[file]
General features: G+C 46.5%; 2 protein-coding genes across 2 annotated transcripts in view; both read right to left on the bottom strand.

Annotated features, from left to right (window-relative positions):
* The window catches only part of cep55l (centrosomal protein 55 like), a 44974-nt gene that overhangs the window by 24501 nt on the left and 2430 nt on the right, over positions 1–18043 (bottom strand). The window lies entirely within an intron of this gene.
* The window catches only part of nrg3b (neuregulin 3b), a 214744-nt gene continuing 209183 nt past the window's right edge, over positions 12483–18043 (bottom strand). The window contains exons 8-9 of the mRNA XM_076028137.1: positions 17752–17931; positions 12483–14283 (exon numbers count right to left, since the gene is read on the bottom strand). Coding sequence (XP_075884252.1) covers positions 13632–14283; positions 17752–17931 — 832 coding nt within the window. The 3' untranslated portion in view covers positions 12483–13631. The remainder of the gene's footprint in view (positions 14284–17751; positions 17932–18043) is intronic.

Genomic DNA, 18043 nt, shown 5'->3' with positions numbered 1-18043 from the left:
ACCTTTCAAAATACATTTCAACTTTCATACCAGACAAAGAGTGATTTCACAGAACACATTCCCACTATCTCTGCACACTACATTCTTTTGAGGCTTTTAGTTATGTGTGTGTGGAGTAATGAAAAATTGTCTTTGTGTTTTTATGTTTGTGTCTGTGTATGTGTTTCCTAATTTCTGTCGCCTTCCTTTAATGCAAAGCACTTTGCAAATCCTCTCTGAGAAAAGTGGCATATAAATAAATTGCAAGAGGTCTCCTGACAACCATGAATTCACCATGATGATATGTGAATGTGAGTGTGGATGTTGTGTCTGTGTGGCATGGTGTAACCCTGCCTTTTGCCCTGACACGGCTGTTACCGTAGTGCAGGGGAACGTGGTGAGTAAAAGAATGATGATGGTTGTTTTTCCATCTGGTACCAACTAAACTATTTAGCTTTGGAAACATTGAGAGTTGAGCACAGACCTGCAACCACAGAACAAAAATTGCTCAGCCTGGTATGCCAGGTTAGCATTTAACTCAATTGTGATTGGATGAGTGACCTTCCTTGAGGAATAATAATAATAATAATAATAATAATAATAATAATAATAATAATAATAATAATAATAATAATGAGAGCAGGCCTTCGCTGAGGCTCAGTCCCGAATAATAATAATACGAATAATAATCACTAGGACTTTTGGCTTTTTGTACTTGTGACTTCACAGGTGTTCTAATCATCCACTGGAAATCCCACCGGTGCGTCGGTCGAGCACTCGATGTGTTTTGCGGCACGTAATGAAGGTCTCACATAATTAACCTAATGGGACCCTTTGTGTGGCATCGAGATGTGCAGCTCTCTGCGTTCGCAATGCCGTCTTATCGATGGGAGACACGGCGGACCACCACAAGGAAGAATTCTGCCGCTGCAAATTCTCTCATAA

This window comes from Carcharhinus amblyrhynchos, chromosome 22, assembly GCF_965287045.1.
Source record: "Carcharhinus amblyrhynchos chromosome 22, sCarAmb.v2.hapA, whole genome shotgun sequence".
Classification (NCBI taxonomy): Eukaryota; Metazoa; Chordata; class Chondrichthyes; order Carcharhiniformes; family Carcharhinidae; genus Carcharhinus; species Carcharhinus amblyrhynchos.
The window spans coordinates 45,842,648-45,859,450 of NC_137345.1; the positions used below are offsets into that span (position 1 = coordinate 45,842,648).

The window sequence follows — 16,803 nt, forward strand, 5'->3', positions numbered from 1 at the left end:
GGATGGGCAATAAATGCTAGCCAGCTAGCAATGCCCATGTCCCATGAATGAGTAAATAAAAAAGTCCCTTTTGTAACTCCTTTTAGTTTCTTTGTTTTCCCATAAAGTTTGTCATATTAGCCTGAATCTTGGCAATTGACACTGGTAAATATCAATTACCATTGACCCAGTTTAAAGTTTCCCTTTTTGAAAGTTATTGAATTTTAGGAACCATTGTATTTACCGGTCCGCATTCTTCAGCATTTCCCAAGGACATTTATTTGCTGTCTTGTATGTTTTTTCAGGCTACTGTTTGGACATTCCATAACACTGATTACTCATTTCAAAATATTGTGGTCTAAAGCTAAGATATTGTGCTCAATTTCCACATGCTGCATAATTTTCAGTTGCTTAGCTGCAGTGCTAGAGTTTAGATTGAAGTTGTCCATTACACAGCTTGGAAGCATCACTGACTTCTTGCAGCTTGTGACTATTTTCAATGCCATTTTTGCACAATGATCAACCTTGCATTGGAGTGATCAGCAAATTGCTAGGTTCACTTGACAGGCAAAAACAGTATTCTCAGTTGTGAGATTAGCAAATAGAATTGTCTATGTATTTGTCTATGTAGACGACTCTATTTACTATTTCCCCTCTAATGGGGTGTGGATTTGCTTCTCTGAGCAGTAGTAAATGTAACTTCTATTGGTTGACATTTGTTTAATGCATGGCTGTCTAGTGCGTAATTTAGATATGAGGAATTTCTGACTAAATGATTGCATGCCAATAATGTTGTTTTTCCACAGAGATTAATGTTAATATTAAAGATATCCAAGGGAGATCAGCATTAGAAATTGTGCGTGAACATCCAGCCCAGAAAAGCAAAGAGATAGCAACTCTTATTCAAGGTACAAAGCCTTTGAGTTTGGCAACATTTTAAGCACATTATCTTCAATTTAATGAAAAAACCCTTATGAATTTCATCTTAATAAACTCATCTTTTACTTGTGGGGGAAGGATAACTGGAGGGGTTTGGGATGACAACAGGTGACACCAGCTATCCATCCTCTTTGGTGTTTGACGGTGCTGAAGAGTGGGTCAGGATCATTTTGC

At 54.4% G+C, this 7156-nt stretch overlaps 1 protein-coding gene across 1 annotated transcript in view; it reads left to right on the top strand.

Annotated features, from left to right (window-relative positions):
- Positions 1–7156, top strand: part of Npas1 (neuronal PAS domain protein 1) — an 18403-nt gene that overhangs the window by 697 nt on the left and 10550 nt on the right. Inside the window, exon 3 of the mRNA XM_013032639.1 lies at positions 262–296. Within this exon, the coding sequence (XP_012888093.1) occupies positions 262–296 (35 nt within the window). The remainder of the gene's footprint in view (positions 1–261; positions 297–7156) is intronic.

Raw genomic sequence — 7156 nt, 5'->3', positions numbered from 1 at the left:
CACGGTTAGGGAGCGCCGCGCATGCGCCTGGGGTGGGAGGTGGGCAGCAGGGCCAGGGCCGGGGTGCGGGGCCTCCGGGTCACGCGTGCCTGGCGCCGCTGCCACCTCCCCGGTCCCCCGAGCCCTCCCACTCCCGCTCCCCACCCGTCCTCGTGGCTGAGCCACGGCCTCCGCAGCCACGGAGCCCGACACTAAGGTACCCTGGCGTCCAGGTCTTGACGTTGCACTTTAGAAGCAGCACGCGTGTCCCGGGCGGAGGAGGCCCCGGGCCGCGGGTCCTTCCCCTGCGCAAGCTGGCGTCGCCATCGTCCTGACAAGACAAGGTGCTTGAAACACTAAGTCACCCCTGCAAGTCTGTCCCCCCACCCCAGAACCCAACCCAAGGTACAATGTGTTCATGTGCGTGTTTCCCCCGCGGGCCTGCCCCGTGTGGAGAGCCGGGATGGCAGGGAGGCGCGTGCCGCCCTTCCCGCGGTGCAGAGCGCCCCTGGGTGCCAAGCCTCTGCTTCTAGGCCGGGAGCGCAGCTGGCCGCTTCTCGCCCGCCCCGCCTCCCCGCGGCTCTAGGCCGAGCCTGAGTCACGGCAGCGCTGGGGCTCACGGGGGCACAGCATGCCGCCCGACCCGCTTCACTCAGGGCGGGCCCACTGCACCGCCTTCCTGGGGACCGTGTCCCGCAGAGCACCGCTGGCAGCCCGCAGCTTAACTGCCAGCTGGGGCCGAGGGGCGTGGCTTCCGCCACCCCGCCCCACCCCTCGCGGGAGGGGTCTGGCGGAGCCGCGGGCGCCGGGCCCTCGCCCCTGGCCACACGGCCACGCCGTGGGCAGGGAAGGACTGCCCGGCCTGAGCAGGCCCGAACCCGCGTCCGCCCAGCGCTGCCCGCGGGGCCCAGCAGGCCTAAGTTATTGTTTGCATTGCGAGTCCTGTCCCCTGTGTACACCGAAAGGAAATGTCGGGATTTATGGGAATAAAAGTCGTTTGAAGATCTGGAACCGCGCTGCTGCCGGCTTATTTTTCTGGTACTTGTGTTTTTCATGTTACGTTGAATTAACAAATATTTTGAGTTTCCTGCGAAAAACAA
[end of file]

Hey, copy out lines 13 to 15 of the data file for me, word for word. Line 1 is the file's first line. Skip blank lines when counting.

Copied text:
At 54.4% G+C, this 7156-nt stretch overlaps 1 protein-coding gene across 1 annotated transcript in view; it reads left to right on the top strand.

Annotated features, from left to right (window-relative positions):
- Positions 1–7156, top strand: part of Npas1 (neuronal PAS domain protein 1) — an 18403-nt gene that overhangs the window by 697 nt on the left and 10550 nt on the right. Inside the window, exon 3 of the mRNA XM_013032639.1 lies at positions 262–296. Within this exon, the coding sequence (XP_012888093.1) occupies positions 262–296 (35 nt within the window). The remainder of the gene's footprint in view (positions 1–261; positions 297–7156) is intronic.